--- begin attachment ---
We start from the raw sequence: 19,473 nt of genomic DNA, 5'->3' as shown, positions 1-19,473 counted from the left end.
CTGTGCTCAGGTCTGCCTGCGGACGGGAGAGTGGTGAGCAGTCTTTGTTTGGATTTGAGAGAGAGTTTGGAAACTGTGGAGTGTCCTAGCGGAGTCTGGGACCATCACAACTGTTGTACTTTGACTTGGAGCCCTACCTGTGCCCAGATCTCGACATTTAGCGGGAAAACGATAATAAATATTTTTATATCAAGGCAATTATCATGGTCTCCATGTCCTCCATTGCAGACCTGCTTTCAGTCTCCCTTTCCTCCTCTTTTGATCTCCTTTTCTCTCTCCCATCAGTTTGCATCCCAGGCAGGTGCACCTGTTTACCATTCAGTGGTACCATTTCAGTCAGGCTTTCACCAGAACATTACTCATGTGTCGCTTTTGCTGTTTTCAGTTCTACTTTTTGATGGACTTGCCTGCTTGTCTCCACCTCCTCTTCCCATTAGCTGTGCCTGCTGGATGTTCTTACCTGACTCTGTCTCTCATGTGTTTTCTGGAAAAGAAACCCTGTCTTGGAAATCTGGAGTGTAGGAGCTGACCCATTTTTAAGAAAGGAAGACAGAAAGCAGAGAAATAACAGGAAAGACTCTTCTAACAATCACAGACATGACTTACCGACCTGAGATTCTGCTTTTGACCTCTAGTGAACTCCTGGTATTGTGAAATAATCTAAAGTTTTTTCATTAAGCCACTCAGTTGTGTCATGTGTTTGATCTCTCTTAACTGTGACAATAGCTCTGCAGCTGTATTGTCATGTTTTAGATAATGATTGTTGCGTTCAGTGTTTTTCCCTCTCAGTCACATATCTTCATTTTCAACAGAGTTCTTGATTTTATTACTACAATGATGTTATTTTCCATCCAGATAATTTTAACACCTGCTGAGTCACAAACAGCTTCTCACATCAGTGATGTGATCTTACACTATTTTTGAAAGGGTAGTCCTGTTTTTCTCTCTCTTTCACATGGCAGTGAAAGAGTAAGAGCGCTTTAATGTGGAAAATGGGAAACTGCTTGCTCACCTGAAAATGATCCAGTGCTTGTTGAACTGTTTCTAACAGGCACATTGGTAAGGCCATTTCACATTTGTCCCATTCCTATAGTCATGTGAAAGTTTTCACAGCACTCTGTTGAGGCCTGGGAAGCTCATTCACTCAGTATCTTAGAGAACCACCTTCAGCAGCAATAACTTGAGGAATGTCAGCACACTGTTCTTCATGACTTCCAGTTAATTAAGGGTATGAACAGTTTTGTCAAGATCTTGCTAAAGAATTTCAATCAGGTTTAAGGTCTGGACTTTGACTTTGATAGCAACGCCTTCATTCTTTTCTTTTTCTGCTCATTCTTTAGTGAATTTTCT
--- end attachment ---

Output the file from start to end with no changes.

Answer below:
We start from the raw sequence: 19,473 nt of genomic DNA, 5'->3' as shown, positions 1-19,473 counted from the left end.
CTGTGCTCAGGTCTGCCTGCGGACGGGAGAGTGGTGAGCAGTCTTTGTTTGGATTTGAGAGAGAGTTTGGAAACTGTGGAGTGTCCTAGCGGAGTCTGGGACCATCACAACTGTTGTACTTTGACTTGGAGCCCTACCTGTGCCCAGATCTCGACATTTAGCGGGAAAACGATAATAAATATTTTTATATCAAGGCAATTATCATGGTCTCCATGTCCTCCATTGCAGACCTGCTTTCAGTCTCCCTTTCCTCCTCTTTTGATCTCCTTTTCTCTCTCCCATCAGTTTGCATCCCAGGCAGGTGCACCTGTTTACCATTCAGTGGTACCATTTCAGTCAGGCTTTCACCAGAACATTACTCATGTGTCGCTTTTGCTGTTTTCAGTTCTACTTTTTGATGGACTTGCCTGCTTGTCTCCACCTCCTCTTCCCATTAGCTGTGCCTGCTGGATGTTCTTACCTGACTCTGTCTCTCATGTGTTTTCTGGAAAAGAAACCCTGTCTTGGAAATCTGGAGTGTAGGAGCTGACCCATTTTTAAGAAAGGAAGACAGAAAGCAGAGAAATAACAGGAAAGACTCTTCTAACAATCACAGACATGACTTACCGACCTGAGATTCTGCTTTTGACCTCTAGTGAACTCCTGGTATTGTGAAATAATCTAAAGTTTTTTCATTAAGCCACTCAGTTGTGTCATGTGTTTGATCTCTCTTAACTGTGACAATAGCTCTGCAGCTGTATTGTCATGTTTTAGATAATGATTGTTGCGTTCAGTGTTTTTCCCTCTCAGTCACATATCTTCATTTTCAACAGAGTTCTTGATTTTATTACTACAATGATGTTATTTTCCATCCAGATAATTTTAACACCTGCTGAGTCACAAACAGCTTCTCACATCAGTGATGTGATCTTACACTATTTTTGAAAGGGTAGTCCTGTTTTTCTCTCTCTTTCACATGGCAGTGAAAGAGTAAGAGCGCTTTAATGTGGAAAATGGGAAACTGCTTGCTCACCTGAAAATGATCCAGTGCTTGTTGAACTGTTTCTAACAGGCACATTGGTAAGGCCATTTCACATTTGTCCCATTCCTATAGTCATGTGAAAGTTTTCACAGCACTCTGTTGAGGCCTGGGAAGCTCATTCACTCAGTATCTTAGAGAACCACCTTCAGCAGCAATAACTTGAGGAATGTCAGCACACTGTTCTTCATGACTTCCAGTTAATTAAGGGTATGAACAGTTTTGTCAAGATCTTGCTAAAGAATTTCAATCAGGTTTAAGGTCTGGACTTTGACTTTGATAGCAACGCCTTCATTCTTTTCTTTTTCTGCTCATTCTTTAGTGAATTTTCT